Attandarra is the historic name of the modern German town of AttendornImage: Sarah Steffen
Love of the game
December 14, 2009
As Christmas nears, board game sales are rising - despite the finance crisis and the omnipresence of computer games. One private board game maker in Germany is counting on local appeal to market his medieval game.
Board game sales have picked up by one percent compared to last year - since they're often purchased as gifts, they tend to react relatively slowly to a recession. With Christmas around the corner, overall sales are expected to pick up even more.
Board game creator Horst Rokitte has a unique strategy to hop on the bandwagon: He dove into the city archives and came up with a game based on the real medieval history of his hometown Attendorn in western Germany.
For independent game developers, just having a good idea isn't enough. "It's very hard to get published by a company," Rokitte told Deutsche Welle. "They get roughly 700 games proposals, they might look at 20, and two are published.
"It's especially hard if you don't have a well-known name," added Rokitte, who works full-time as an adult educator and spent two years developing and producing his game Attandarra on the side.
For love of the game
Without the backing of a major publisher for Attandarra - as his town was known during the Middle Ages - Rokitte took matters into his own hands and started promoting it locally.
"When I added the local reference, I had to rely - in terms of marketing - on the pre-sale of the game in Attendorn. Once there was a certain number of pre-sale orders, I decided to publish it myself," said Rokitte.
He ordered 1,000 copies of Attandarra, and stored them in his garage. After publishing the game in March, he's sold about 480 copies so far. That's not bad for a self-publisher, said Rokitte.
According to Rokitte, prototype testing is essential to uncover flaws. "It's important that the game is tested when you are not present, because otherwise you are inclined to explain your game and direct the players," said the game maker.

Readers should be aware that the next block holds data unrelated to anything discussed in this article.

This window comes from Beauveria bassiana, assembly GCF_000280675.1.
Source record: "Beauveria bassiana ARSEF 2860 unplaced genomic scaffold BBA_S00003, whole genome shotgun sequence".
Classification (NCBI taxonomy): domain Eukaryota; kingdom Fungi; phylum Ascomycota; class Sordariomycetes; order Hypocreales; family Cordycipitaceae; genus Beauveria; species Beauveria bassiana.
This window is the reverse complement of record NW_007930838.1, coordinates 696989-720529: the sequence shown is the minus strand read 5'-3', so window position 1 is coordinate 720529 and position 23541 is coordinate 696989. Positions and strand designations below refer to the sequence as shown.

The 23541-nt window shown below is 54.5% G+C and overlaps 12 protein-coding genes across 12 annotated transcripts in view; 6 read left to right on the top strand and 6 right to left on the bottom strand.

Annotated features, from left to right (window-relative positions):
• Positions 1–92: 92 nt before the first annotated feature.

Making history come alive
Before getting started, Rokitte talked to the town's registrar to make sure he got his history right. The Black Death is one of the historical events that players have to watch out for during the Attandarra game. Getting permission from the archbishop to mint coins in the 13th century and receiving the official town charter in 1222 are also highlighted.
The game revolves around erecting buildings, and bringing more citizens and money into town. Each player has their own board where they can build houses, castles and city gates. Meanwhile, the main board serves as the center for the players' pawns, the town citizens, wealth and resources.
The cards used in Attandarra show a lot of buildings that still exist today. "You can still see most of them in town," said Rokitte. "At the beginning I used neutral buildings, but later on the castle took on a specific face" - namely, Schnellenburg Castle, which can still be seen in Attendorn.
A practical business lesson
Rokitte went out on a sunny day and took pictures of the most important buildings in town, including the big Sauerlaender Cathedral, Old City Hall and, of course, Schnellenberg Castle. On some of the game cards, old buildings that no longer exist are represented by sketches Rokitte found in the city archive.
But it's not only about reminiscing over medieval architecture: Rokitte has also added an economic element to the game.
To erect any type of building, players need resources like clay, wood, brick or glass. Since glass is scarce, it's the most valuable resource; clay is cheap and doesn't count for much at the end of the game.
For a couple years now, Rokitte has been meeting up with a small group of fellow games inventors to discuss their latest ideas. Since Attandarra came out, Rokitte is already working on next games that he hopes to publish - this time, with a publishing company.